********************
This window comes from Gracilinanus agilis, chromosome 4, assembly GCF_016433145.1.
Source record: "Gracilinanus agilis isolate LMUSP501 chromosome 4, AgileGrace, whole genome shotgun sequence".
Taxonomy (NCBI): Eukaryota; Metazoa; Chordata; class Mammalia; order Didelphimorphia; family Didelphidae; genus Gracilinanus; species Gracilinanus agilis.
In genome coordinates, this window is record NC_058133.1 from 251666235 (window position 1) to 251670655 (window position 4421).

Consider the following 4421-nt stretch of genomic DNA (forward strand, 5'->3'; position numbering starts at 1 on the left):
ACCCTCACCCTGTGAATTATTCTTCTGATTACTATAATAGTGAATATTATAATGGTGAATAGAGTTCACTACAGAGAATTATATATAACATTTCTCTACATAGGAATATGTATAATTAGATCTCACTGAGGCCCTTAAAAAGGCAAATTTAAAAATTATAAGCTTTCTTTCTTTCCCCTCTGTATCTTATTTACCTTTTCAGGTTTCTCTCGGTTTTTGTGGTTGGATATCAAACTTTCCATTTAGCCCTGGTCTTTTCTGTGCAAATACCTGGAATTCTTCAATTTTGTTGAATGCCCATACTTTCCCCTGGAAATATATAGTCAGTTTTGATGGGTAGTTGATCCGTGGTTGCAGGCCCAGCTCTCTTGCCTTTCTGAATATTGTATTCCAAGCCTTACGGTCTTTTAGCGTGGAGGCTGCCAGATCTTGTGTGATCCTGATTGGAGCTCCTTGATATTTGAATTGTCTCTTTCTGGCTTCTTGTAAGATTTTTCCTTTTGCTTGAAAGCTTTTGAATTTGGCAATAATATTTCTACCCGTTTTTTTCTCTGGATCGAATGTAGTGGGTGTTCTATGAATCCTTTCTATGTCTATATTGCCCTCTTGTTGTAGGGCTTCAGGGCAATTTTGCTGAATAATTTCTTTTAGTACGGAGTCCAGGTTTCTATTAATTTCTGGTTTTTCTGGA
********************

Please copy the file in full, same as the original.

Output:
This window comes from Gracilinanus agilis, chromosome 4, assembly GCF_016433145.1.
Source record: "Gracilinanus agilis isolate LMUSP501 chromosome 4, AgileGrace, whole genome shotgun sequence".
Taxonomy (NCBI): Eukaryota; Metazoa; Chordata; class Mammalia; order Didelphimorphia; family Didelphidae; genus Gracilinanus; species Gracilinanus agilis.
In genome coordinates, this window is record NC_058133.1 from 251666235 (window position 1) to 251670655 (window position 4421).

Consider the following 4421-nt stretch of genomic DNA (forward strand, 5'->3'; position numbering starts at 1 on the left):
ACCCTCACCCTGTGAATTATTCTTCTGATTACTATAATAGTGAATATTATAATGGTGAATAGAGTTCACTACAGAGAATTATATATAACATTTCTCTACATAGGAATATGTATAATTAGATCTCACTGAGGCCCTTAAAAAGGCAAATTTAAAAATTATAAGCTTTCTTTCTTTCCCCTCTGTATCTTATTTACCTTTTCAGGTTTCTCTCGGTTTTTGTGGTTGGATATCAAACTTTCCATTTAGCCCTGGTCTTTTCTGTGCAAATACCTGGAATTCTTCAATTTTGTTGAATGCCCATACTTTCCCCTGGAAATATATAGTCAGTTTTGATGGGTAGTTGATCCGTGGTTGCAGGCCCAGCTCTCTTGCCTTTCTGAATATTGTATTCCAAGCCTTACGGTCTTTTAGCGTGGAGGCTGCCAGATCTTGTGTGATCCTGATTGGAGCTCCTTGATATTTGAATTGTCTCTTTCTGGCTTCTTGTAAGATTTTTCCTTTTGCTTGAAAGCTTTTGAATTTGGCAATAATATTTCTACCCGTTTTTTTCTCTGGATCGAATGTAGTGGGTGTTCTATGAATCCTTTCTATGTCTATATTGCCCTCTTGTTGTAGGGCTTCAGGGCAATTTTGCTGAATAATTTCTTTTAGTACGGAGTCCAGGTTTCTATTAATTTCTGGTTTTTCTGGA